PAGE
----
Roana and I went atlassing one last time to wrap up the majority of "safe dates" for most of the breeding birds in our state. We drove through a block in Havice Valley this time, to try to get as many birds as possible for this year's reports. I didn't take my camera, as the battery was almost dead--I really regret that because I saw some great birds!
The block was beautiful, featuring mostly wooded areas with a few small clearings and some Amish farms. We saw 50 different species, but the most notable for me were Blackburnian warbler, magnolia warbler, and a ruby-throated hummingbird just hanging out on a snag and then an electrical wire. I finally got to see the Blackburnian and magnolia, both at once; the Blackburnian was just going about his business, hawking for insects and enjoying the morning sun, but the magnolia was displaying some morning grumpiness. As a result, neither was too hard to spot, and we got some great views. Oh, what I would've given for my scope and camera! The Blackburnian was as beautiful as I'd imagined he'd be, displaying what the Stokeses call his "fiery orange throat," and the magnolia's pronounced black breast striping showed him to be a male as well. We watched them for a while, hardly believing our luck.
I continued my quest to actually SEE a common yellowthroat, but I was unsuccessful; I did see a striking indigo bunting, a beautiful male Eastern towhee, and a giant great blue heron who had perched on a snag near Penns Creek. For a July atlassing trip, we did pretty well, according to Roana, so I was very pleased.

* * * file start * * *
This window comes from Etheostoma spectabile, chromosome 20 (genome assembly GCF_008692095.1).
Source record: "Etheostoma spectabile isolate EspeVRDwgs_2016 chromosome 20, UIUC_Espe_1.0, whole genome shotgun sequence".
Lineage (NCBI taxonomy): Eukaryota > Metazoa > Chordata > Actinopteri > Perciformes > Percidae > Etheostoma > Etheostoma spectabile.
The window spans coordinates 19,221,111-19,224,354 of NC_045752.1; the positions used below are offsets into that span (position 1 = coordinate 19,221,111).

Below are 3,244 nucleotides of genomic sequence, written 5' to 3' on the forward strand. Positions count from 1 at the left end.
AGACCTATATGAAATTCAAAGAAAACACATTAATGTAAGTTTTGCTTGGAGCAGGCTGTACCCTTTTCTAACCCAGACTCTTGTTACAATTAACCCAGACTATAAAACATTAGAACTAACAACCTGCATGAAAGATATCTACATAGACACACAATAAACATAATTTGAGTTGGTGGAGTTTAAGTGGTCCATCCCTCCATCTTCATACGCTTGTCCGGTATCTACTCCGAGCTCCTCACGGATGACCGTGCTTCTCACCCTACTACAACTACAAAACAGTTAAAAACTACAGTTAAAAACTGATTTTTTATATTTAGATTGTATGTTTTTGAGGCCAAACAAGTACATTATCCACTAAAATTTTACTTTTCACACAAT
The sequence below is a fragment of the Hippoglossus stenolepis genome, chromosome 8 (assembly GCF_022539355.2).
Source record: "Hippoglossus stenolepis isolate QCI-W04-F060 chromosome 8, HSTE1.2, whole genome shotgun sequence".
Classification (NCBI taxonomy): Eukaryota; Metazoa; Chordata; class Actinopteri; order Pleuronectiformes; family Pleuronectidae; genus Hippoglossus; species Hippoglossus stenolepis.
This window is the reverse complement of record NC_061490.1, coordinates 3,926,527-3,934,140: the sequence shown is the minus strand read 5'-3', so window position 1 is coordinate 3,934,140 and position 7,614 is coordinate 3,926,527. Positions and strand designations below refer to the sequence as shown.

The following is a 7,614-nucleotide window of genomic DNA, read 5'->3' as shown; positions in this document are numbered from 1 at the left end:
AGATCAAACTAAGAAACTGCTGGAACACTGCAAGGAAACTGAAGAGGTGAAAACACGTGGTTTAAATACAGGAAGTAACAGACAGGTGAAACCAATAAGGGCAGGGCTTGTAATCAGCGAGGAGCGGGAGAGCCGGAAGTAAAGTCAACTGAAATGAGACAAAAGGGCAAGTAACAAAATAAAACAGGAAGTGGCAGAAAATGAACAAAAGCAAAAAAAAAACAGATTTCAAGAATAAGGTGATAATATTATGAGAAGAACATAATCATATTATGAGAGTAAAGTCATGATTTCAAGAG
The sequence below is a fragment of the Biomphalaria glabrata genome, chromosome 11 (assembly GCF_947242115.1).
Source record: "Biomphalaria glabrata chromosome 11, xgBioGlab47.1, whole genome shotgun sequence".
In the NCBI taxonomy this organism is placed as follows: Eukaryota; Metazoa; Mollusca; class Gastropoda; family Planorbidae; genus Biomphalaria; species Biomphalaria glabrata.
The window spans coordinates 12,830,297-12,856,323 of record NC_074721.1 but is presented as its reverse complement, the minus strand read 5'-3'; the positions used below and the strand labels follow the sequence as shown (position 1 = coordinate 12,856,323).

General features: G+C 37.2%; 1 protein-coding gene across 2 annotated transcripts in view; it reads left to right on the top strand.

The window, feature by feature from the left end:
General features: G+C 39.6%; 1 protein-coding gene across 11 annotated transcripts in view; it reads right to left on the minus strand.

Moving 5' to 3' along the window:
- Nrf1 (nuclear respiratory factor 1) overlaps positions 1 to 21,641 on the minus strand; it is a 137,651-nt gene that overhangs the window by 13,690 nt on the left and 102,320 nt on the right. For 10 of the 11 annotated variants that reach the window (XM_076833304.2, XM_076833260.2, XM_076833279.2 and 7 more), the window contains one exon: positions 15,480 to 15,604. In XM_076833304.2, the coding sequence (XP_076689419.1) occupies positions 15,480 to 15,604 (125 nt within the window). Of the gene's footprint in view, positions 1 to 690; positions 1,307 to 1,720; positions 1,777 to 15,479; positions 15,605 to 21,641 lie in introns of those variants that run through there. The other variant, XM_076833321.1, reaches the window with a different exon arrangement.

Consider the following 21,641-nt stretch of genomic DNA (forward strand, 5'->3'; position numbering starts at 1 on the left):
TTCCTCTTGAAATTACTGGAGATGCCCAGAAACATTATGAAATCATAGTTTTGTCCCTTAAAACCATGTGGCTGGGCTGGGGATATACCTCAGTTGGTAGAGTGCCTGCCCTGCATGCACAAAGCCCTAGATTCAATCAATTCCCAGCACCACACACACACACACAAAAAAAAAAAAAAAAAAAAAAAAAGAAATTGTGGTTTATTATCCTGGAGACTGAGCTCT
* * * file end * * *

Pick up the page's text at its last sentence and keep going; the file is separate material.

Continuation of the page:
Another thing I've been noticing lately is the changing behavior of the birds. I've been seeing great flocks of them, flying in long chains, all over the valley. I read somewhere, maybe on the Stokes' blog?, that these flocks gather to prepare for the upcoming fall migration.
Seeing those flocks, and listening to Roana say things like, "we'll have to remember this spot for next year," made me feel like the spring and summer have flown by. It doesn't seem like that long ago that I was taking photos of winter birds around my feeders in the snow. I was looking forward to the spring migration, the Oil Creek birding festival, and seeing tons of warblers. Now, after watching that spring migration's beautiful fallouts of warblers at Oil Creek and elsewhere, I'm seeing most of the birds around here watching their young take flight on their own paths, wrapping up all that breeding behavior until next year and putting on the fat stores that will sustain them on their flight southward. The cycle of the seasons continues, never stopping to let me catch my breath.